Tesla’s crossover Model X sports utility vehicle – characterized by its unique “falcon-wing” doors – was hit with significant delivery delays due to severe component shortages and issues with direct suppliers’ capabilities and cooperation, compromising the company’s initial forecast and resulting in a temporary stock price drop.
Tesla only delivered 206 of its Model X orders in the fourth quarter of 2015 against a target of 3,100, and has since reported delivery of 2,400 in the first quarter of 2016. By late March 2016, Tesla stated Model X production reached 750 per week, though many of the vehicles were built too late to be delivered by the end of 2016’s first quarter.
Why the Delay?
According to the Tesla press release, “the delivery count was impacted by severe Model X supplier parts shortages in January and February that lasted much longer than initially expected.”
“The root causes of the parts shortages were: Tesla’s hubris in adding far too much new technology to the Model X in version 1, insufficient supplier capability validation, and Tesla not having broad enough internal capability to manufacture the parts in-house.”
According to Tesla, Hoerbiger Automotive Comfort Systems misrepresented its ability and capacity to fulfill the specified requirements for the door’s hydraulic actuation system, forcing Tesla to switch to electromechanical actuators from a new supplier in the spring of 2015. Tesla claims “it incurred millions of dollars in damages, including, but not limited to costs of re-tooling the entire vehicle to support a different engineering solution.”
Was it Designed for Resiliency?
In preparation for high-volume growth, an apparent supply chain configuration risk facing Tesla is its dependence on single-source (potentially high-risk) suppliers, as seen with Hoerbiger. As per Tesla’s SEC filing, “Model S and Model X contain numerous purchased parts which we source globally from hundreds of direct suppliers, the majority of whom are currently single source suppliers despite efforts to qualify and obtain components from multiple sources whenever possible. Furthermore, we do not maintain long-term agreements with a number of suppliers.” But as their press release points out, “missing even one part means a car cannot be delivered.” Keyword: Single Point of Failure.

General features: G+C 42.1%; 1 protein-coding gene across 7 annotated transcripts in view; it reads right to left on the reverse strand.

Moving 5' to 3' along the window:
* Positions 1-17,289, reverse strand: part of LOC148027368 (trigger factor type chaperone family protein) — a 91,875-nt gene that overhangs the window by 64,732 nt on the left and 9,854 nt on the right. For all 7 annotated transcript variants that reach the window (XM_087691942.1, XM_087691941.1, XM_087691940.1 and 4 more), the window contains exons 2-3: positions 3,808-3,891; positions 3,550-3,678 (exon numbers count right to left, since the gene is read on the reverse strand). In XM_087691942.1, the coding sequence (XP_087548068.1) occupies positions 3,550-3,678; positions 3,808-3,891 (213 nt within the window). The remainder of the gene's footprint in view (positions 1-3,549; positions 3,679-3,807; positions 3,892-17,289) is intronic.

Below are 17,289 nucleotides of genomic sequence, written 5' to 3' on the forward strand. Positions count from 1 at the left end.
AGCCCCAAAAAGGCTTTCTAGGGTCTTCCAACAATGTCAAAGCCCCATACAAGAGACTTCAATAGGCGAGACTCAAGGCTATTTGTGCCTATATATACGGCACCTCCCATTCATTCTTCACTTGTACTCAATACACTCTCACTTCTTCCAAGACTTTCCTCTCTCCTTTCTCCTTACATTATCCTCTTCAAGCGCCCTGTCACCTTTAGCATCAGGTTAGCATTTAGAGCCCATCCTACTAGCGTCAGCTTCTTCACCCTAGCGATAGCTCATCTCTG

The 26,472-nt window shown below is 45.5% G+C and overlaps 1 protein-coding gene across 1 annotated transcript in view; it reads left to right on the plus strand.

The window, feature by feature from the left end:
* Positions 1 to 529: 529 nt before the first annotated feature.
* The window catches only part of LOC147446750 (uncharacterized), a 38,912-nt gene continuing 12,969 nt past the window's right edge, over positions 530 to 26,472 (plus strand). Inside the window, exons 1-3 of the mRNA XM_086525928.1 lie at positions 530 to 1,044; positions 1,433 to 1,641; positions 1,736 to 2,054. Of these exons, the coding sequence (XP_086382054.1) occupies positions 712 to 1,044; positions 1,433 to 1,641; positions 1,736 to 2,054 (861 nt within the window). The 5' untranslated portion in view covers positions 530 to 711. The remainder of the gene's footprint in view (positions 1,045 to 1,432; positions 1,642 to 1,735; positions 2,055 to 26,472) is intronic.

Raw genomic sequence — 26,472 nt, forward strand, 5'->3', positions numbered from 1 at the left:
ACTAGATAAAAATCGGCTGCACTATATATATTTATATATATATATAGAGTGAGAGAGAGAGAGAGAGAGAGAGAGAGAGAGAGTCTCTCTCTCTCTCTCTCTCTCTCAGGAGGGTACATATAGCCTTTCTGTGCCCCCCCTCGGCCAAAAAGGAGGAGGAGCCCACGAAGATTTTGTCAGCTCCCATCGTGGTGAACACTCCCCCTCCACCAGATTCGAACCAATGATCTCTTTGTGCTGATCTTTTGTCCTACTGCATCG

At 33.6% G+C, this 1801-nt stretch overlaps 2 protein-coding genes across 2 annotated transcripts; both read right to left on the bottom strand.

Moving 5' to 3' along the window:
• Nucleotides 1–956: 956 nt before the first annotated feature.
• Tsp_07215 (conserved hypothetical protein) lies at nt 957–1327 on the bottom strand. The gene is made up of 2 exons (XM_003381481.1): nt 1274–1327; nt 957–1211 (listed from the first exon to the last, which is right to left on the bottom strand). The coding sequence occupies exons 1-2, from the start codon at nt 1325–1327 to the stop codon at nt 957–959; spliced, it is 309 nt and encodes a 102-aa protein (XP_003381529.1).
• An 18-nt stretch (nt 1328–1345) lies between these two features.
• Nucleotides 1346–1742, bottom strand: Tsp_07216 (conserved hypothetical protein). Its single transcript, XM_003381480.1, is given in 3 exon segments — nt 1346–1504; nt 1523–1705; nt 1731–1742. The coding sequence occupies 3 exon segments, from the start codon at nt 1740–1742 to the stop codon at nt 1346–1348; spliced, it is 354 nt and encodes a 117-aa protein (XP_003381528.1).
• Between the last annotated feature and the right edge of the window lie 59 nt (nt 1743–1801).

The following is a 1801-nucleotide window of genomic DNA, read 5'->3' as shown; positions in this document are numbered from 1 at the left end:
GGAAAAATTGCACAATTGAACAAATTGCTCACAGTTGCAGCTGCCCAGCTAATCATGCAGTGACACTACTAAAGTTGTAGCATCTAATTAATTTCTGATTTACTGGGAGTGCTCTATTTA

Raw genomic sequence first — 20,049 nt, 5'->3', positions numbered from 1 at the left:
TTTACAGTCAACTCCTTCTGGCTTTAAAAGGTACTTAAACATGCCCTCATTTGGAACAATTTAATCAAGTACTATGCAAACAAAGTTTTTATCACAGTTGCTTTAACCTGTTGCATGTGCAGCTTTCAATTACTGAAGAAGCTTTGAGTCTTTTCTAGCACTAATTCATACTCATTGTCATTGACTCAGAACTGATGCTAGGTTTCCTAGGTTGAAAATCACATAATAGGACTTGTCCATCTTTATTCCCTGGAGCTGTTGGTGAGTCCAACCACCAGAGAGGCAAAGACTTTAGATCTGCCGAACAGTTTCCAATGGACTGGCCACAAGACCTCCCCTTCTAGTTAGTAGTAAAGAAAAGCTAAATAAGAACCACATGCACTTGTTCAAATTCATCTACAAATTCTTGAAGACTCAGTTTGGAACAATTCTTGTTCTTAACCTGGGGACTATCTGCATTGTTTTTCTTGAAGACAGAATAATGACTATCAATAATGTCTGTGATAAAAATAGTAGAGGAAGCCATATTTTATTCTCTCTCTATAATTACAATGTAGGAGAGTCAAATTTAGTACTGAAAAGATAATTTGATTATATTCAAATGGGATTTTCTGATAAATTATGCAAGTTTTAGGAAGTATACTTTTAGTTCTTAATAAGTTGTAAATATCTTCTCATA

How Can Design for Resiliency Help?
Resilient enterprises recognize the need to Design for Resiliency in both product design and supply chain network — it creates opportunities in the design and development phase of a product to identify known or potential supply chain risks to product plans such as dependence on a high-risk component or supplier.
Companies can control certain risk factors that eventually affect the consumer: who they buy from, how many sources, multi-sourcing vs. single-sourcing, how much inventory, supplier relationships/collaboration, etc. However, a lack of supply chain visibility and supplier intelligence inadvertently pigeonholes companies into risk traps, preventing them from making informed supply chain and procurement decisions. As for Tesla, their “insufficient supplier capacity validation” capabilities suggests insufficient supplier intelligence at the company, site, product, part, and process level.
To avoid future obstacles, the question Tesla (and others) need to ask is, “How can we provide these cutting-edge technologies while increasing supply chain visibility and minimizing the supplier-based risks that fundamentally threaten production and delivery?” The answer is information.
Leaders Manage Their Supply Chain with Information Rather Than Inventory
While Tesla’s recent component kerfuffle may come as a surprise, such dilemmas are not unusual in the automotive industry. That’s why auto industry leaders like GM rely on best-in-class cloud-based supply chain risk management technologies to proactively mitigate and respond to the ongoing, diverse risks latent throughout the end-to-end supply chain.
Cloud capabilities have enabled development of the world’s largest supplier network database with intelligence at the site, product, and part level, all customized to the user’s unique supply chain. In real-time, companies determine which part and product could be affected by a disruption at a specific sub-tier supplier site faster than traditional means. Moreover, a centralized supplier network repository gives companies a way to gain visibility to supplier capacity planning and management processes and constraints, analyze and proactively mitigate capacity risks, prepare for inevitable disruptions, and integrate initiative data to develop more complete supplier and part-level risk assessments.